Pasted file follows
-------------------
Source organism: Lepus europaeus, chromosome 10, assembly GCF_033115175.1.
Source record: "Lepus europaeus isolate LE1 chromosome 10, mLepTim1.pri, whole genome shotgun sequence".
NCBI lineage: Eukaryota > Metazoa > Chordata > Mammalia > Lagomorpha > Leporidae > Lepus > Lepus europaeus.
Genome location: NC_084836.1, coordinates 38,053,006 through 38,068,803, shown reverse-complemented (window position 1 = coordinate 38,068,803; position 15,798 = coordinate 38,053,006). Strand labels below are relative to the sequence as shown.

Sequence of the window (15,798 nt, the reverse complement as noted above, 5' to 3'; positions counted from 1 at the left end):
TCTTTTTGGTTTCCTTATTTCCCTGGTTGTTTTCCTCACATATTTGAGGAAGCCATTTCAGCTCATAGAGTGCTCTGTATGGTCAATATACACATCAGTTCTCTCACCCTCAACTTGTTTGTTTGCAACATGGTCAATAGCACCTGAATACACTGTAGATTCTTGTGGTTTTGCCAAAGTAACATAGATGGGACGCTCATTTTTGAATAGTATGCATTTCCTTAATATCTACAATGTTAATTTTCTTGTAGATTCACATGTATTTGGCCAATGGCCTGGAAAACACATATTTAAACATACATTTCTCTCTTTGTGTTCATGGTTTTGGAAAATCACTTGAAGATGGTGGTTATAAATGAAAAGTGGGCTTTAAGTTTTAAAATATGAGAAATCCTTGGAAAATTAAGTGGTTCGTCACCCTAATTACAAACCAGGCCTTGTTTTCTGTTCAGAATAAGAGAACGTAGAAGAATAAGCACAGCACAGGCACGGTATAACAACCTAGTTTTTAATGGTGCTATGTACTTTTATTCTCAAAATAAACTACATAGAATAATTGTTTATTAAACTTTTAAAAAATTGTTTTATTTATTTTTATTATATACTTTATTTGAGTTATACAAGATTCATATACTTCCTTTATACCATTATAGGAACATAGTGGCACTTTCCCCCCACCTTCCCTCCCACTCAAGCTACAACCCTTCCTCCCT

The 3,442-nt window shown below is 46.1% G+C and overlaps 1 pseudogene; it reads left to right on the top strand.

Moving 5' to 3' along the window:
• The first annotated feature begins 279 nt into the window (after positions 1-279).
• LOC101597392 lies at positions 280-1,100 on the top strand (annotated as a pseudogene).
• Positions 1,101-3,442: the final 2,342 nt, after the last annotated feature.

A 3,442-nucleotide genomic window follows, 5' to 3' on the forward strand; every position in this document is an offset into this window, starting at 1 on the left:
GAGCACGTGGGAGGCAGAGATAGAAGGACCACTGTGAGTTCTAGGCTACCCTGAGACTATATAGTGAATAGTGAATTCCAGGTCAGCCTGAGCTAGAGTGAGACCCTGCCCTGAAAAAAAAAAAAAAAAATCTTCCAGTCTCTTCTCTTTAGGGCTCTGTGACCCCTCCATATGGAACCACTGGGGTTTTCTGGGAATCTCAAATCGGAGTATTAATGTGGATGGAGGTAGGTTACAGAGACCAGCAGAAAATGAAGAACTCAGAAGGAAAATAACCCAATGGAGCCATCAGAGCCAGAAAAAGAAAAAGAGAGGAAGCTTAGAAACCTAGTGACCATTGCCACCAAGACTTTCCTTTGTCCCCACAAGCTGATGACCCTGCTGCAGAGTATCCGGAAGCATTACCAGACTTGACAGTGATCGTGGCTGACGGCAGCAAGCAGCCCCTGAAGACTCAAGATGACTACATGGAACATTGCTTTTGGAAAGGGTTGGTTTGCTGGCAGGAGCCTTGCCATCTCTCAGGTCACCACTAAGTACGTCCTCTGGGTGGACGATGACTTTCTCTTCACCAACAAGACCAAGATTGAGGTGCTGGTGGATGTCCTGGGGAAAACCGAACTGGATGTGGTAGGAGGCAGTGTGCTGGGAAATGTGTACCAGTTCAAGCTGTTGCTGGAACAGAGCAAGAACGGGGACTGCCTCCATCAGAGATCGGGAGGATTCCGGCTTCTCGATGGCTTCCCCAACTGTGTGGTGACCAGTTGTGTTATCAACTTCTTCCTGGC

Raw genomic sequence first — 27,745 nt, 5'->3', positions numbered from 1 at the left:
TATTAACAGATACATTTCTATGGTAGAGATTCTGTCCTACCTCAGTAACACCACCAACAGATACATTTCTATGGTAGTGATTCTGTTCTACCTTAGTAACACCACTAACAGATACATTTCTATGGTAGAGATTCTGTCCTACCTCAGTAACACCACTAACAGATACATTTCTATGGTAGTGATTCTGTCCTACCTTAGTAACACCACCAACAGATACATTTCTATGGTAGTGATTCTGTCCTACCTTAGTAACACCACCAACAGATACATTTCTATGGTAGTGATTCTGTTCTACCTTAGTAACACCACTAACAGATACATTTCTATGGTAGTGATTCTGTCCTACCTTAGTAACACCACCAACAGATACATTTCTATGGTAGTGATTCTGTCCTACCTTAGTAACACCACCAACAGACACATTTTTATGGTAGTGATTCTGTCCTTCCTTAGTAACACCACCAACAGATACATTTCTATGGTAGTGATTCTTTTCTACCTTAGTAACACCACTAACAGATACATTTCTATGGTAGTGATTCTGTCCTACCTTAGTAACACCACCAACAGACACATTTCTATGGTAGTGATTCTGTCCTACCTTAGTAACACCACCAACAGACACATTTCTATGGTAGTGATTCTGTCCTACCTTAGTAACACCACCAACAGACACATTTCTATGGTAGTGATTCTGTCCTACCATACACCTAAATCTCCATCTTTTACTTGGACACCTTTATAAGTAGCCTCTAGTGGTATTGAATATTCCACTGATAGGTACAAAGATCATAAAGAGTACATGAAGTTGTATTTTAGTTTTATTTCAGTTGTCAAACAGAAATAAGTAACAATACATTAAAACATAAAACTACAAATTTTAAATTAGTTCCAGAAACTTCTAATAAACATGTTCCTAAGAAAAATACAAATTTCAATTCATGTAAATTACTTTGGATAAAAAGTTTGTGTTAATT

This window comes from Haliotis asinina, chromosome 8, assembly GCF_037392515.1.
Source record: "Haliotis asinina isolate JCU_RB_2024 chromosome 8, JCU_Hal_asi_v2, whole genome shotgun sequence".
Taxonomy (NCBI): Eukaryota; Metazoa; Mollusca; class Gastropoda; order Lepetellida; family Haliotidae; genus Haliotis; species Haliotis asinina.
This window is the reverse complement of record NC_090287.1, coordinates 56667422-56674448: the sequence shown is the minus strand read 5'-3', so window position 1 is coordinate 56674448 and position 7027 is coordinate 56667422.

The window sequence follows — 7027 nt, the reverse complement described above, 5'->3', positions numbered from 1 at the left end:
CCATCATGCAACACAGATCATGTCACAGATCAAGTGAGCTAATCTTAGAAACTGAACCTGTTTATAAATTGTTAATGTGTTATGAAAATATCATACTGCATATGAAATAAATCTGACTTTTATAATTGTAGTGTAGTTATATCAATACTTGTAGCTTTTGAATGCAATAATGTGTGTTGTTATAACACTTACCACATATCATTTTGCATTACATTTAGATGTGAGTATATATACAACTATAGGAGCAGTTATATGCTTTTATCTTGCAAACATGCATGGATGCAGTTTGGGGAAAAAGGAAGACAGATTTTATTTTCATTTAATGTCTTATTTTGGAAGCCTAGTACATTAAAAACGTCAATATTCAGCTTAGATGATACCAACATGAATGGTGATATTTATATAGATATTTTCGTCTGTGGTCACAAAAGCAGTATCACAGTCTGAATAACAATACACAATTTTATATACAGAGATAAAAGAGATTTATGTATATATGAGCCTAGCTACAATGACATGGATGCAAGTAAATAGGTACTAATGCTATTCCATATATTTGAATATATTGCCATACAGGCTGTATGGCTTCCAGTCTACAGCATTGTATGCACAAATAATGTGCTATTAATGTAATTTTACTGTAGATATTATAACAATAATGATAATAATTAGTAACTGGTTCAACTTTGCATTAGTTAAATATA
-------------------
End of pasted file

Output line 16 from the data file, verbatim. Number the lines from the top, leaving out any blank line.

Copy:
This window comes from Haliotis asinina, chromosome 8, assembly GCF_037392515.1.